‘Covid-friendly’ cancer treatments to be rolled out

Sir Simon Stevens has announced that ‘coronavirus-friendly’ cancer treatments that are safer for patients during the pandemic will be expanded and extended through a £160 million initiative.

The NHS England chief executive said that the funding will pay for drugs that treat patients without having such a big impact on their immune system or offer other benefits such as fewer hospital visits.

Since the start of the pandemic, coronavirus-secure cancer hubs have been set up to safely provide surgery for those who need it. This is alongside a wave of new cancer therapies.

New analysis shows that these less risky but effective cancer therapies have been given to almost 2,000 people during the first few months of the pandemic, allowing their treatment to go ahead when it might otherwise have been delayed or not safe to give at all.

Some of these new options mean that patients can take tablets at home or receive medicines with fewer side-effects instead of undergoing hospital-based treatment that can leave them more susceptible to coronavirus and other infections.

Targeted hormone therapies such as enzalutamide for prostate cancer and broadened use of lenalidomide in the treatment of myeloma – bone marrow cancer – are among the options now available for clinicians and patients.

Stevens said: “Since the first case of covid in England six months ago, NHS staff have fast tracked new, innovative ways of working so that other services, including A&E, cancer and maternity could continue safely for patients and it is thanks to these incredible efforts that 65,000 people could start treatment for cancer during the pandemic.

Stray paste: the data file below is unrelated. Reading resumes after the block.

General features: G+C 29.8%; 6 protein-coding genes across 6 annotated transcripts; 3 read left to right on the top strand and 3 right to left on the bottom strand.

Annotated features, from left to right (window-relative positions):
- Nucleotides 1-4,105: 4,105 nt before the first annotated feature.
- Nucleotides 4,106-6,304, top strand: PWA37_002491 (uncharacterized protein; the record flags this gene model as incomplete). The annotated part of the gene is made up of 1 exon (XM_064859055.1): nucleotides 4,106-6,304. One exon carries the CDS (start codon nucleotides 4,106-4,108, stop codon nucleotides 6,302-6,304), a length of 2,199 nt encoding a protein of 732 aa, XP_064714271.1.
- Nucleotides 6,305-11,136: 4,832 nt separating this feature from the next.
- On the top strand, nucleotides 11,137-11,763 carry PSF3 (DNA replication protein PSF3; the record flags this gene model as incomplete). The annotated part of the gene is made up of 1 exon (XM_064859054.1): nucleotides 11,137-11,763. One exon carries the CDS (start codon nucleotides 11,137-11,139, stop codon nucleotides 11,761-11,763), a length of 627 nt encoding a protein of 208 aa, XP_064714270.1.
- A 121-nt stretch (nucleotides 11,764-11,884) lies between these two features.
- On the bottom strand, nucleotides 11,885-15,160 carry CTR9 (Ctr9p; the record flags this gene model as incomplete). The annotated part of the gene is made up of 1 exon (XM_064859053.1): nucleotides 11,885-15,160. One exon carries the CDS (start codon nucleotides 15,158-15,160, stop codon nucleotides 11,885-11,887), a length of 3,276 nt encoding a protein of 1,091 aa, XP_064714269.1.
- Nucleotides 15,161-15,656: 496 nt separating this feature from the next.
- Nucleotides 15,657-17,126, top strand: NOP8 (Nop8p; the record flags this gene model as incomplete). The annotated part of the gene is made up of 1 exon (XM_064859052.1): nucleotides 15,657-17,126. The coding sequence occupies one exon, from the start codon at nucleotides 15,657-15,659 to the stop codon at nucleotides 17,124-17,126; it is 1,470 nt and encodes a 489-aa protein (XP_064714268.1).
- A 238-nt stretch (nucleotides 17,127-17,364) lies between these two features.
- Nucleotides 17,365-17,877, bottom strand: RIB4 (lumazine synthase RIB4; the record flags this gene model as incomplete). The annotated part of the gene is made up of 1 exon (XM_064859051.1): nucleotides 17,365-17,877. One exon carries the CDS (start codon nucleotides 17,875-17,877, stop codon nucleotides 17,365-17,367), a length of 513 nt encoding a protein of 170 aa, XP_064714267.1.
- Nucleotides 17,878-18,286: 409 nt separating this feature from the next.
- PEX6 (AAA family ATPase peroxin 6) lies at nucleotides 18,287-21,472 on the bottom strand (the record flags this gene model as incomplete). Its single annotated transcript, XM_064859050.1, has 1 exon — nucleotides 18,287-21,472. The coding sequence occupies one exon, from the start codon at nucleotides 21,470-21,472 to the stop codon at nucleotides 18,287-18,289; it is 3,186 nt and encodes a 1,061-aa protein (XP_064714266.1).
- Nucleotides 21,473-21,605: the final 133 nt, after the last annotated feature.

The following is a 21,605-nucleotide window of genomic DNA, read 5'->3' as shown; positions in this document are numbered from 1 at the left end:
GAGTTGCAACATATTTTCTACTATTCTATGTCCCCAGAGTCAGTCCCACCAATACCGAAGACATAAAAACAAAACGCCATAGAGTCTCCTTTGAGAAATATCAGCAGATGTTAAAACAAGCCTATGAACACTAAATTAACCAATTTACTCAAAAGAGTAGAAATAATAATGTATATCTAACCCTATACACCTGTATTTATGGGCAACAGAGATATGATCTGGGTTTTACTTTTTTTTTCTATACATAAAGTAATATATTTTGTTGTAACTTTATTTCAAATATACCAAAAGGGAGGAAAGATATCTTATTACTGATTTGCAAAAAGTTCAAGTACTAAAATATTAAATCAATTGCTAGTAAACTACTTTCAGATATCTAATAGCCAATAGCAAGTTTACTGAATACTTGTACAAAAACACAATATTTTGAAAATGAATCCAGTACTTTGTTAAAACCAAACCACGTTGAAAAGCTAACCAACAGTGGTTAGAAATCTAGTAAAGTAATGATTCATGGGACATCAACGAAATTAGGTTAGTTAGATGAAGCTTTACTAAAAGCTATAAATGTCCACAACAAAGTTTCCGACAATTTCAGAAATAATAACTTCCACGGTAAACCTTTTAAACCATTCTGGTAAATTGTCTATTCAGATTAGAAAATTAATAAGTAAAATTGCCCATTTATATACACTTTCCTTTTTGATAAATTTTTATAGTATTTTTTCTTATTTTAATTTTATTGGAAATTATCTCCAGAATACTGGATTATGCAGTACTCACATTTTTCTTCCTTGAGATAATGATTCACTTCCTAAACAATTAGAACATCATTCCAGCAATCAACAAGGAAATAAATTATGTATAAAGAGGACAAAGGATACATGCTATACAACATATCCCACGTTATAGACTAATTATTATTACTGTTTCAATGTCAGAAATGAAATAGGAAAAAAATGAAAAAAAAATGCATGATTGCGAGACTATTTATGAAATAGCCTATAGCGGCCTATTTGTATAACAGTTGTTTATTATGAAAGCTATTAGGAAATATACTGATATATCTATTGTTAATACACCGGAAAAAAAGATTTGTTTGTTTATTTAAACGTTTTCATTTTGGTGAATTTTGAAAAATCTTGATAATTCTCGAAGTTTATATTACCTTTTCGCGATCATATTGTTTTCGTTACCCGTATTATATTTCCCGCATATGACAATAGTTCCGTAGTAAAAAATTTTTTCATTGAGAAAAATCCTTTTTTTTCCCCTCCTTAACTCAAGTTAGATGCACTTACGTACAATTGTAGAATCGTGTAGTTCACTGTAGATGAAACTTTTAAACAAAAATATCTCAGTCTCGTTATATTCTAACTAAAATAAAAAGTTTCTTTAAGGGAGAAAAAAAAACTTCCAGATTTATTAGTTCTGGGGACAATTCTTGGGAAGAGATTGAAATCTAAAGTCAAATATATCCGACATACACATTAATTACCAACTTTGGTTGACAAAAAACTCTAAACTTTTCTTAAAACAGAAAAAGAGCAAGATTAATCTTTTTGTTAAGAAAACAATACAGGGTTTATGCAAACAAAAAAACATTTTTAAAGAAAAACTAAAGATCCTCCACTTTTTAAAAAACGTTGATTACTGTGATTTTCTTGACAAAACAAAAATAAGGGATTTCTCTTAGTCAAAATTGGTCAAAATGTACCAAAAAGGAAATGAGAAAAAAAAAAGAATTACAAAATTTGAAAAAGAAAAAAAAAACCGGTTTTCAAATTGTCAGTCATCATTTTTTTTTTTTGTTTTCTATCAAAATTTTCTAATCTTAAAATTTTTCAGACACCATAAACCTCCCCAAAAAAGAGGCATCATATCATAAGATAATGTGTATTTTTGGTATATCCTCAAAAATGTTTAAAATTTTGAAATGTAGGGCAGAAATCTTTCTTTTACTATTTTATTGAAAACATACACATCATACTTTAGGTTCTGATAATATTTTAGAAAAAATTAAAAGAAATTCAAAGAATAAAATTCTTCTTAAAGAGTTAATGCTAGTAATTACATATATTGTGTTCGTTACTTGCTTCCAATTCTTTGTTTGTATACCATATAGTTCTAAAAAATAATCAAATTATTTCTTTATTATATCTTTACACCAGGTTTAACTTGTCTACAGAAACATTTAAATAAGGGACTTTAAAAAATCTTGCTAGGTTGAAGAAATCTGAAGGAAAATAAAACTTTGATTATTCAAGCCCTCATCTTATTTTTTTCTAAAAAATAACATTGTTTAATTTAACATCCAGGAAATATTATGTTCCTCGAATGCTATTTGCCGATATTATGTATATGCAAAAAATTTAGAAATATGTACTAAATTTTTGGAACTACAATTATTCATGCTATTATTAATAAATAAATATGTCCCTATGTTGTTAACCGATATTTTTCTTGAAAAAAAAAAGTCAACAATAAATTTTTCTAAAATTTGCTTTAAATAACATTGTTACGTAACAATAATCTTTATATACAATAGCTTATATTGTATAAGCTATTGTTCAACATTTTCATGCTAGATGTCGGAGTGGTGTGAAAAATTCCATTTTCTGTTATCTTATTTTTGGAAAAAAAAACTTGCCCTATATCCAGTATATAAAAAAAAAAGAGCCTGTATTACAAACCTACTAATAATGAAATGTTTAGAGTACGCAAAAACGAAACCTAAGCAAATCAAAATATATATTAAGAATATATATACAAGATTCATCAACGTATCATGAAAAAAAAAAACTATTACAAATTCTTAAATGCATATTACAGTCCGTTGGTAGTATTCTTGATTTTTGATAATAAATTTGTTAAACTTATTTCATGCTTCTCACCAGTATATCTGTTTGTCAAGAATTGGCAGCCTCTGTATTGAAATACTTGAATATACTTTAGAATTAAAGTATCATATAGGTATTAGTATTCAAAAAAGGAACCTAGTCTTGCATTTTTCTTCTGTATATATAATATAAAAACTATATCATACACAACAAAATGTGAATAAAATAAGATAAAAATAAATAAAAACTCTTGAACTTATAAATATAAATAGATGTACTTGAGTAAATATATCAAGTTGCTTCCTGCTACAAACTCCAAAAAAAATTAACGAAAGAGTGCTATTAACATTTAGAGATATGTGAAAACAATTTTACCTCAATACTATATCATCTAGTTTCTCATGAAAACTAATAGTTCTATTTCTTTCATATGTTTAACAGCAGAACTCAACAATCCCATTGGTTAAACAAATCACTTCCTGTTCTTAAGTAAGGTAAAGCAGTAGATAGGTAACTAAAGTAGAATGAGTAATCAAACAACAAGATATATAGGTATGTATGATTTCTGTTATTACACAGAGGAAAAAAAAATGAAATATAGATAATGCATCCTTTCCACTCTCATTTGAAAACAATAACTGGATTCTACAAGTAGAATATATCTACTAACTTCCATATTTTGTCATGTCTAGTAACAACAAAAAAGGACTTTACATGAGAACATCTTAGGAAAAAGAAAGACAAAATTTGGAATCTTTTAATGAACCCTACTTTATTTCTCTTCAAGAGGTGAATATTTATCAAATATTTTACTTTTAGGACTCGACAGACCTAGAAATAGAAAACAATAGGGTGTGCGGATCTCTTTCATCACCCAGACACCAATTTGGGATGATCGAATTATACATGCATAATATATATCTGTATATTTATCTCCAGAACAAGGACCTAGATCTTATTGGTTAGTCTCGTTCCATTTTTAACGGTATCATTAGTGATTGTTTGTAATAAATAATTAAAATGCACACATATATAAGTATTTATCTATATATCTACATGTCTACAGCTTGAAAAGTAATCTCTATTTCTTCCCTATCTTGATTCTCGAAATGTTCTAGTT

“We are now adopting new, kinder treatment options which are not only effective but safer for use during the Covid-19 pandemic and more convenient for thousands of patients, who can take medication at home or be given medicines with less harmful effects on their immune system.”

Michelle Mitchell, Cancer Research UK’s chief executive, said: “This is encouraging news for some patients, who could now go ahead with their treatment, when it might have previously been on hold due to Covid-19. In recent years, successful price negotiations between the NHS and drug manufacturers have significantly improved patients’ access to new cancer medicines, but cancer doesn’t stop because of a pandemic, so it’s fantastic to see this work continuing throughout this difficult period.

“Steps like this to adapt the care patients can be offered together with the creation of Covid-protected safe spaces, will be critical in minimising the impact on people with cancer and ensuring their survival.”

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Following the 2017 Naylor Report into NHS estates, it has been estimated that estate upkeep costs have reached approximately £10bn in annual funding for 2019/2020.

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